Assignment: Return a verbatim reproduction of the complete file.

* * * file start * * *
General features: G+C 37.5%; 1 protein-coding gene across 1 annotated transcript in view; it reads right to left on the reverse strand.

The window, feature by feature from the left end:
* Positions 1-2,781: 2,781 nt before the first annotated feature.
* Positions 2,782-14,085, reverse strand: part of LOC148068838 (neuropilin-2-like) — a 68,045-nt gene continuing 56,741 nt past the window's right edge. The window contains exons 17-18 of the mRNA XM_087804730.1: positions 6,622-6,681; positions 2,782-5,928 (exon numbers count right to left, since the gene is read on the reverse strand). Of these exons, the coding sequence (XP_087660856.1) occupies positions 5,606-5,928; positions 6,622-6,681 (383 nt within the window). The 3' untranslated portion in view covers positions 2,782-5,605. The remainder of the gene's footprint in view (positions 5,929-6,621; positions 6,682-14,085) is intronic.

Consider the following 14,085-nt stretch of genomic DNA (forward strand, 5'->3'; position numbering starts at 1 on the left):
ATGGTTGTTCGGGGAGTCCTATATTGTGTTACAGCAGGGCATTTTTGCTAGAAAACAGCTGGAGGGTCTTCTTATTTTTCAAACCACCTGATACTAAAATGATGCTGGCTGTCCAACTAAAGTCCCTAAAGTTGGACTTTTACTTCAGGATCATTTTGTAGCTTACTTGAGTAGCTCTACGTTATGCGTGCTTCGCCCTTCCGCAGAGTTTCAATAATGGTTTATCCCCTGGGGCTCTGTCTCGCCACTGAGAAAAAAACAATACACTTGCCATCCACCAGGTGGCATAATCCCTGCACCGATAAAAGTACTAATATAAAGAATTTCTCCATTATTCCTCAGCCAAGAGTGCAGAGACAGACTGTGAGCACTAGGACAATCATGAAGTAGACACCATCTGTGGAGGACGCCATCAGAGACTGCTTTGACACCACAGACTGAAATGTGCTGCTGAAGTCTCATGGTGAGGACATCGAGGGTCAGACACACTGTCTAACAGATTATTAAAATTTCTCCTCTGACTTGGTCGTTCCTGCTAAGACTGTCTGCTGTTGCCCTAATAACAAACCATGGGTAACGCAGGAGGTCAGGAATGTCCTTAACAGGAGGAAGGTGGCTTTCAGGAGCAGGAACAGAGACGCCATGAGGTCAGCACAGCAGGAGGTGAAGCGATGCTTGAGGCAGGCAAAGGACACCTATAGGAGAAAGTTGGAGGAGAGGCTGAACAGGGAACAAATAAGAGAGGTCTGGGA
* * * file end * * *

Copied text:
General features: G+C 37.5%; 1 protein-coding gene across 1 annotated transcript in view; it reads right to left on the reverse strand.

The window, feature by feature from the left end:
* Positions 1-2,781: 2,781 nt before the first annotated feature.
* Positions 2,782-14,085, reverse strand: part of LOC148068838 (neuropilin-2-like) — a 68,045-nt gene continuing 56,741 nt past the window's right edge. The window contains exons 17-18 of the mRNA XM_087804730.1: positions 6,622-6,681; positions 2,782-5,928 (exon numbers count right to left, since the gene is read on the reverse strand). Of these exons, the coding sequence (XP_087660856.1) occupies positions 5,606-5,928; positions 6,622-6,681 (383 nt within the window). The 3' untranslated portion in view covers positions 2,782-5,605. The remainder of the gene's footprint in view (positions 5,929-6,621; positions 6,682-14,085) is intronic.

Consider the following 14,085-nt stretch of genomic DNA (forward strand, 5'->3'; position numbering starts at 1 on the left):
ATGGTTGTTCGGGGAGTCCTATATTGTGTTACAGCAGGGCATTTTTGCTAGAAAACAGCTGGAGGGTCTTCTTATTTTTCAAACCACCTGATACTAAAATGATGCTGGCTGTCCAACTAAAGTCCCTAAAGTTGGACTTTTACTTCAGGATCATTTTGTAGCTTACTTGAGTAGCTCTACGTTATGCGTGCTTCGCCCTTCCGCAGAGTTTCAATAATGGTTTATCCCCTGGGGCTCTGTCTCGCCACTGAGAAAAAAACAATACACTTGCCATCCACCAGGTGGCATAATCCCTGCACCGATAAAAGTACTAATATAAAGAATTTCTCCATTATTCCTCAGCCAAGAGTGCAGAGACAGACTGTGAGCACTAGGACAATCATGAAGTAGACACCATCTGTGGAGGACGCCATCAGAGACTGCTTTGACACCACAGACTGAAATGTGCTGCTGAAGTCTCATGGTGAGGACATCGAGGGTCAGACACACTGTCTAACAGATTATTAAAATTTCTCCTCTGACTTGGTCGTTCCTGCTAAGACTGTCTGCTGTTGCCCTAATAACAAACCATGGGTAACGCAGGAGGTCAGGAATGTCCTTAACAGGAGGAAGGTGGCTTTCAGGAGCAGGAACAGAGACGCCATGAGGTCAGCACAGCAGGAGGTGAAGCGATGCTTGAGGCAGGCAAAGGACACCTATAGGAGAAAGTTGGAGGAGAGGCTGAACAGGGAACAAATAAGAGAGGTCTGGGA